I’m sure most of you came away from your draft feeling pretty good about your team, right? I was feeling pretty confident, that is until A.J. Pollock went down and left me with a season-long hole to fill in my outfield. Then, just the other day I lost Tyson Ross; those two players are in addition to drafting Jung-ho Kang whom I figured I could easily stash for a month. I should have known better — things rarely go according to plan. At least I avoided Schwarber in the draft– my condolences to those of you who took that plunge.
Fortunately the waiver wire is full of potential short-term fixes, and if you’re lucky one or two of them could transform into roster mainstays. While I believe it is important to look at a players possible long-term value, sometimes all you need is a quick fix to get you through a rough patch. That is the fun part about waiver wire pickups, you can never really be certain what that player you are picking up will be for you.
Almost one year ago today I recommended picking up Mike Moustakas, Adam Lind and Ender Inciarte. Each had questions, but for those in need those questions were unimportant. The only thing that mattered was that they were hitting now. That’s the name of the game, and that is why you are here today. With that said, let’s take a look around the diamond and see what help is available at each position.
Wilson Ramos (Nationals): Healthy and hitting are two words that are rarely mentioned in the same sentence when talking about Ramos. He’s off to a hot start with the batting average, and sometimes a catcher with a high average and regular playing time is all you need. Ramos has reached double digits for homers in four of the past five seasons. The crux has been health, and after being listed as a sleeper for so many years many of us have given up.
I own Posey universally this year, but if I needed a catcher I would have no issue picking up Ramos right now. There are a number of potential good catchers available on waivers so if you don’t like (or trust) Ramos I’m sure your league will have someone else available — maybe Nick Hundley.
Available in 53% of CBS, 66% of Y! and 70% of ESPN leagues
Joe Mauer (Twins): I rolled my eyes enough for everyone while writing Mauer’s name, so now that that’s out of the way let’s focus on the numbers. Mauer is batting .300 and has an OBP above .400 for the first time since 2013. He’s also drawing more walks than strikeouts, another attribute he’s been lacking in the past few seasons. The power won’t be returning any time soon, but as long as he’s producing a high BA and OBP there should be run and RBI opportunities. That makes Mauer a potential three category threat, and he will chip in about a dozen homers.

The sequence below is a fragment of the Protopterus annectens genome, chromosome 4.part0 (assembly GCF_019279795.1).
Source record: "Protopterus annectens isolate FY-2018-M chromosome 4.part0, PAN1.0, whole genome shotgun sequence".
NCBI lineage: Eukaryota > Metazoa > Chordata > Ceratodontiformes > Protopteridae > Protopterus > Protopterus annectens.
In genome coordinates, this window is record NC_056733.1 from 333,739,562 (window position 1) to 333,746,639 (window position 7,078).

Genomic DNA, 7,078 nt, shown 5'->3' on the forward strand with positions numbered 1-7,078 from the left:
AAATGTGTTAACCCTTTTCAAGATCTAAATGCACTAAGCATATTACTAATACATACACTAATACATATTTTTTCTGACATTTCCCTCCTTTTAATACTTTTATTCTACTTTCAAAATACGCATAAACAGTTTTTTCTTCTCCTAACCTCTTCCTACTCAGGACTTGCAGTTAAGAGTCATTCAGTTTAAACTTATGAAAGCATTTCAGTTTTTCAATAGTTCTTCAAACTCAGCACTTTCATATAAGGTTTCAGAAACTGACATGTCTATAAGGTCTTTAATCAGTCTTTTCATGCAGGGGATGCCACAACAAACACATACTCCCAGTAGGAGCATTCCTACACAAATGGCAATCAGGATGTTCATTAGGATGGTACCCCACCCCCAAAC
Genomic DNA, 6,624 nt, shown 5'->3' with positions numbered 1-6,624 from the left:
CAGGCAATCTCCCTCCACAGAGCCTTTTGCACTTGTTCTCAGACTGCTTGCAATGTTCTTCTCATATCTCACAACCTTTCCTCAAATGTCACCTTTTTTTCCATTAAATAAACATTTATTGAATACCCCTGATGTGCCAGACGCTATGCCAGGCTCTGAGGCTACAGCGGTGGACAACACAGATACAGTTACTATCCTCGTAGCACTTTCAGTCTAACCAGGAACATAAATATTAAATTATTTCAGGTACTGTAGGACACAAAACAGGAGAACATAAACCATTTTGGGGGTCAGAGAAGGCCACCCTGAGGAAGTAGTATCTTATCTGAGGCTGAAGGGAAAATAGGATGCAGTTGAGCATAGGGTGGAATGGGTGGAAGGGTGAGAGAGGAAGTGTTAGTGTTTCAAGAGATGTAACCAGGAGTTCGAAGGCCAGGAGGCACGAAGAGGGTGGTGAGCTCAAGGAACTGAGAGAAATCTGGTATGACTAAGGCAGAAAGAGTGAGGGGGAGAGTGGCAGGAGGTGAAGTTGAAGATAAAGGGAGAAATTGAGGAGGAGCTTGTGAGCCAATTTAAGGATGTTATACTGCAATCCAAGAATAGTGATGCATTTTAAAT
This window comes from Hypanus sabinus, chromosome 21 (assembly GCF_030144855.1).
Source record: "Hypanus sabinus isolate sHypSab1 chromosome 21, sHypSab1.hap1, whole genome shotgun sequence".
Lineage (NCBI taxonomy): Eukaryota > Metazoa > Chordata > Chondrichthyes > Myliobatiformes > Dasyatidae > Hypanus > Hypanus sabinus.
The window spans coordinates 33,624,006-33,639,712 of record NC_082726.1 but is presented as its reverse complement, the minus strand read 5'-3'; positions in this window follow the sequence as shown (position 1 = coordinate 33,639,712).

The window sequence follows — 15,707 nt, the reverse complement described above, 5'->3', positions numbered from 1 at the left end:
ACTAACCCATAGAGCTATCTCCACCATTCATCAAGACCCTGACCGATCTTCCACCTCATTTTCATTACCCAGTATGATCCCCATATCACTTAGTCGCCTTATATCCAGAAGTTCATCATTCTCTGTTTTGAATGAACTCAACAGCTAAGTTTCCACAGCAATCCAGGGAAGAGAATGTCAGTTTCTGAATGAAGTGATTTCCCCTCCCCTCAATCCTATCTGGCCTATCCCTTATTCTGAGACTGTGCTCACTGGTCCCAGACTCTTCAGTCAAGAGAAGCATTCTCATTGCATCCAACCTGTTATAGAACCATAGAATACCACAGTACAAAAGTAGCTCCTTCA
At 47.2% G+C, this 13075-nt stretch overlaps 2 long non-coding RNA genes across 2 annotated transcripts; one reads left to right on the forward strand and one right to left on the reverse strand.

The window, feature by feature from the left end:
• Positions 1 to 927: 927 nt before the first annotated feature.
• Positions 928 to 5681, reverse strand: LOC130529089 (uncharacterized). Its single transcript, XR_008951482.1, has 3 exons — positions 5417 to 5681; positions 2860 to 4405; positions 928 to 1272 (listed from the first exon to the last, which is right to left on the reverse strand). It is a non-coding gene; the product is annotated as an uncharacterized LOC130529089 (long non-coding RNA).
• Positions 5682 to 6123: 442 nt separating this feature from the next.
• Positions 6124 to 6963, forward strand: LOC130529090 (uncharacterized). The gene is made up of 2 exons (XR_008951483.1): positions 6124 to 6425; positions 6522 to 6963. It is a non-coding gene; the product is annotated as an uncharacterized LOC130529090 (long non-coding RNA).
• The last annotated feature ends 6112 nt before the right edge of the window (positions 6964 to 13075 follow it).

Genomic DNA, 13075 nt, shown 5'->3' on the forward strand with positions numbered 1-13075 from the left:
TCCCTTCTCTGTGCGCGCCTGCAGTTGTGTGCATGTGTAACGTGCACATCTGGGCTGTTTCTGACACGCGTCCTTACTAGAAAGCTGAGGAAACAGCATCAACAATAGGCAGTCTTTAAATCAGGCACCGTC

All that sounds nice, but it remains to be seen if the average is truly back. I’m skeptical just like the rest of you, but if I needed a corner infield player right now I’d be willing to roll the dice short-term to see how long it lasts.
Available in 72% of CBS, 88% of Y! and 71% of ESPN leagues
Tyler White (Astros): The Window is closing quickly on this one, especially after Friday’s 3 for 4 performance and yesterday’s home run. White showed in the minors he is capable of hitting between .280 and .300, and he drew more walks than strikeouts. He has enough power to hit at least 15 home runs, and given his current pace I wouldn’t be surprised to see 20. Finally, White is batting fifth in the order so he will see plenty of RBI opportunities. As a bonus he is eligible at third base on Yahoo and ESPN.
Often times it is those little talked about players that produce big for us. White could be this year’s waiver wire MVP.
Available in 57% of CBS, 58% of Y! and 81% of ESPN leagues
Scooter Gennett (Brewers): He took a step back in 2015, but there were signs last season that the potential was still there. Gennett batted .239 in the first half of the season, but in July (.310), August (.299) and September (.275) we saw definite improvements, and the run production doubled because of it. This year he’s showing more patience, already drawing four walks after totaling 12 all of last season. He’s also showing more power; while I don’t expect him to hit 20+, he should easily reach double digits given his ISO in 2013 and 2014.
Considering the depth of the second base position it’s hard for fantasy owners to get excited. If you’re an owner of someone like Odor, Kipnis or Pedroia though, you may want to check the dead weight at the bottom of your roster. Gennett could make a nice plug and play option until your primary option picks things up.